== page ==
Immutable Blobs Inside Azure Storage (WORM)

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A lot of my customers have a business requirement that –

  • once a document is written in account, nobody shall be able to modify or delete it, including the administrators
    AND / OR
  • audit data can be written only once, and nobody shall be able to alter them.

These kind of business requirements are called WORM (Write Once, Read Many) and are common for various industries such as ISVs, financial or healthcare. Have you run into these mission-critical requirements? If yes, then immutable would be the solution.

Dependencies

The dependencies include:

  • Versioning must be enabled on the account.
  • Account kind of GPv2 (no Premium block blob support).
  • ADLS Gen2 enabled accounts are not supported.
  • All access tiers and redundancies are supported.  If GRS, GZRS, or RA-GRS is chosen, customer-initiated is not supported.

Overview for Immutable Storage

The Immutable Storage for Azure Blobs feature, with the Policy Lock option, is designed to meet securities industry requirements for preserving records in a non-rewriteable and non-erasable format. In simple terms, Azure Storage is supporting WORM by default, allowing us to have data stored inside Azure Blobs that is immutable as long as we want. Even the Administrator of the Storage Account is not allowed to delete or modify the content if the WORM is active.

Azure Storage Blobs support two types of WORMS:

  1. Time-based Retention
  2. Legal Holds

The two types of WORMS are supported at account or container level. Once the policy is applied at container level all blobs under the container will respect that specific policy, the existing or new one. This feature is supported on all types of blobs, but it is recommended to use only blob types. For appearing blob and page blob, once you apply the policy, they cannot be modified anymore. Beside this, initially, they are created outside the policy and copied later inside the policy.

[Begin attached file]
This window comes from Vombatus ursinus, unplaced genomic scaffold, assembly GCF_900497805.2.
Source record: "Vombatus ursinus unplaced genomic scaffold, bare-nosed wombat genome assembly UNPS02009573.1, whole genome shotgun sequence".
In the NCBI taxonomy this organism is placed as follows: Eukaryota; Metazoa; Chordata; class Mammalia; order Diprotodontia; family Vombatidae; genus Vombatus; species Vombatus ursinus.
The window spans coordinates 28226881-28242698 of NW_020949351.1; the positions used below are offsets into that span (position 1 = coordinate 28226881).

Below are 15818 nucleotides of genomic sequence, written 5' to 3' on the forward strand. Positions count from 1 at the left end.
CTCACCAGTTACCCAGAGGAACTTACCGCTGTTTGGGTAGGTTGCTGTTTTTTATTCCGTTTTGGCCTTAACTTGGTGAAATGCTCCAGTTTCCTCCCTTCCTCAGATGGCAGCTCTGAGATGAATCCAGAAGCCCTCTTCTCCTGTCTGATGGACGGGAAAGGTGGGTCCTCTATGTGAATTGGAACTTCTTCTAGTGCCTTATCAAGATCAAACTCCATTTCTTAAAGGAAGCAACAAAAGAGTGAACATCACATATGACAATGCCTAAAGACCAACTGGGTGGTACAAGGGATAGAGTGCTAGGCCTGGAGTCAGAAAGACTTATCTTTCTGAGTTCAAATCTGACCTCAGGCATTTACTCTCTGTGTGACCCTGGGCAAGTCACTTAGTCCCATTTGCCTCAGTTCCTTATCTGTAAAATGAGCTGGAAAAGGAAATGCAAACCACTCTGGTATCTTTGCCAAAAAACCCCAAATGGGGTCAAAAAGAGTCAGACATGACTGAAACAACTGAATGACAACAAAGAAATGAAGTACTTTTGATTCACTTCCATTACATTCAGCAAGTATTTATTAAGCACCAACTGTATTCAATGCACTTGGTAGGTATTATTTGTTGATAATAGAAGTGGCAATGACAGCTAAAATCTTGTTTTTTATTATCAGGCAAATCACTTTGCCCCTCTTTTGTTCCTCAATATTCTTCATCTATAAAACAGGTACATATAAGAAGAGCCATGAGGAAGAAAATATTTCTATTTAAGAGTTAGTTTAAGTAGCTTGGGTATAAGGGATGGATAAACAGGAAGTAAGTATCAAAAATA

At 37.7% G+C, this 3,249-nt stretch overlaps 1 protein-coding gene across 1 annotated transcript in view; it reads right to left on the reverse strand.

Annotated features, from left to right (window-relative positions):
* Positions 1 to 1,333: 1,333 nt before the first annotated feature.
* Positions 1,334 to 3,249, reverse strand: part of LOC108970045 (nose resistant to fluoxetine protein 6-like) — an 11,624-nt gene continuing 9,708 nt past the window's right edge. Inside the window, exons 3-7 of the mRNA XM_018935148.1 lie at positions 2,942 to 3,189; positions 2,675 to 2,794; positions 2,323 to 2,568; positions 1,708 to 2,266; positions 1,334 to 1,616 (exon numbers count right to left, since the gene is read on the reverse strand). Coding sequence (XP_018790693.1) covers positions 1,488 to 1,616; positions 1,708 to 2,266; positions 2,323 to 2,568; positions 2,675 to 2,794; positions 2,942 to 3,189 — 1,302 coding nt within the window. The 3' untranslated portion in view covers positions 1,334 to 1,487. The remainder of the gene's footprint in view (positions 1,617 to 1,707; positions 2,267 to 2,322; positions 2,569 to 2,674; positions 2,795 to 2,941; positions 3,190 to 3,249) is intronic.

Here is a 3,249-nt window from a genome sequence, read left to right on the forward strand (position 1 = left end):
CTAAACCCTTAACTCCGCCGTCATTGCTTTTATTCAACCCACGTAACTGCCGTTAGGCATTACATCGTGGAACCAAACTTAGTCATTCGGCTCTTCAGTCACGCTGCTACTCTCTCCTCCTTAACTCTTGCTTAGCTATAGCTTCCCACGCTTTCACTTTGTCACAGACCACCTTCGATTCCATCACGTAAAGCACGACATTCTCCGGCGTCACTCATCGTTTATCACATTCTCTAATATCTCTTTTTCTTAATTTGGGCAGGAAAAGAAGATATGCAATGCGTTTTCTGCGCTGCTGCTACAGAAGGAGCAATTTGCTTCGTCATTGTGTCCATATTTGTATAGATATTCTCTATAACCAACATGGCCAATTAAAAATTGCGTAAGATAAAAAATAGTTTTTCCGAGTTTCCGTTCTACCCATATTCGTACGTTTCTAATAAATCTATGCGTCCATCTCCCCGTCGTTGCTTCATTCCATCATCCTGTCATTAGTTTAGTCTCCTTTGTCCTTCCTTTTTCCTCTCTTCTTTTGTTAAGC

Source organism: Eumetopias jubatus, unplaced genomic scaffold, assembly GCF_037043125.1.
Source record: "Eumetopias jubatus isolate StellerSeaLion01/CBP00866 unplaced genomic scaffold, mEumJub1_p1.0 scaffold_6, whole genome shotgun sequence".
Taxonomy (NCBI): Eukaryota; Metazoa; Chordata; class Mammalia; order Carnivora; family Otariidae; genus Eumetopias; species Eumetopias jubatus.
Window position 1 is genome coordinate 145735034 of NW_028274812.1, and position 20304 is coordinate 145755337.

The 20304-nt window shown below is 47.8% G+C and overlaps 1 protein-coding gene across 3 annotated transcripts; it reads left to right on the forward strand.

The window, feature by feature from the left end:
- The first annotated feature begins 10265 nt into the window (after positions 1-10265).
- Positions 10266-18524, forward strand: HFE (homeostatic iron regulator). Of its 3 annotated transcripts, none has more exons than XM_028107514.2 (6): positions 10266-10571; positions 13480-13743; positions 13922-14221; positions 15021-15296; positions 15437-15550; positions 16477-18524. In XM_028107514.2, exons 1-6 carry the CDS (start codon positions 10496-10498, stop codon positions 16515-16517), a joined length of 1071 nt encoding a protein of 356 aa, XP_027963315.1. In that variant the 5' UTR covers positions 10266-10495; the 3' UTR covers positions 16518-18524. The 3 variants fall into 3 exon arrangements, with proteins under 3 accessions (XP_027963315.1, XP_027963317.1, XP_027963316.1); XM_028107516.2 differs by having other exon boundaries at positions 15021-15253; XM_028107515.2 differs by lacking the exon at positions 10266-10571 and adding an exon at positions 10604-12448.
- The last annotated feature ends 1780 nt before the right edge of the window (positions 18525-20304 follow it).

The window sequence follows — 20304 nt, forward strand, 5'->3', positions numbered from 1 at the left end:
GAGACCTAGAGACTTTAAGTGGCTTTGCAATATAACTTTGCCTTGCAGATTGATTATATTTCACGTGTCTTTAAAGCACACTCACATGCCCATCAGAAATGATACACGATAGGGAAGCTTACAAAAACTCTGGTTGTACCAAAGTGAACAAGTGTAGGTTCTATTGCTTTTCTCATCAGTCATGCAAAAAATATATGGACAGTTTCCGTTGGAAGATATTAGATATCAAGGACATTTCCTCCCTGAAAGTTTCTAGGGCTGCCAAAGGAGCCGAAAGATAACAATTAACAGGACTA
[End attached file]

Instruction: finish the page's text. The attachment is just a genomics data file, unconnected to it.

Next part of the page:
The following diagram shows how time-based retention policies and legal holds prevent write and delete operations while they are in effect.

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Time based Retention Policy scope

A time-based retention policy can be configured at either of the following scopes:

  • Version-level policy: A time-based retention policy can be configured to apply to a blob version for granular management of sensitive data. You can apply the policy to an individual version or configure a default policy for a storage account or individual container that will apply by default to all blobs uploaded to that account or container.
  • Container-level policy: A time-based retention policy that is configured at the container level applies to all objects in that container. Individual objects can't be configured with their own immutability policies.

Legal hold Policy Scope

A legal hold policy can be configured at either of the following scopes:

  • Version-level policy: A legal hold can be configured on an individual blob version level for granular management of sensitive data.
  • Container-level policy: A legal hold that is configured at the container level applies to all blobs in that container. Individual blobs can't be configured with their own immutability policies.

How Immutable Storage works

Time Based Retention for New container

For a new container, first, Versioning needs to be enabled on the account.  Second, when a container is created, VLW must be enabled with an optional time-based policy.  This policy can be locked or unlocked.  An unlocked default policy can be modified or deleted in the future. A locked policy cannot be deleted or reduced but it can be lengthened.  Once a container has VLW enabled, it cannot be disabled though the policy if unlocked can be removed.

When a blob is written (PutBlob, PutBlockList) optionally set the VLW policy to:

  1. An unlocked VLW policy (even if locked VLW policy on container) with a specific retention
  2. A locked VLW policy with a specific retention
  3. No VLW policy set (disallow the container default policy)

If none of the above are chosen then, the blob is written with the default folder policy (it's set on the blob).  This implies that should the default container policy be changed (only lengthened if locked) that change will not modify the policy that exists on existing objects.

Upgrading Existing container to VLW

To upgrade an existing container with objects, you first must enable with container level WORM (CLW) with a time-based policy.  Then, you can migrate to VLW. Limitations to this include:

  • An existing container with legal holds in place for objects cannot be upgraded to VLW.
  • An existing container that has no CLW defined with or without objects cannot be enabled for VLW.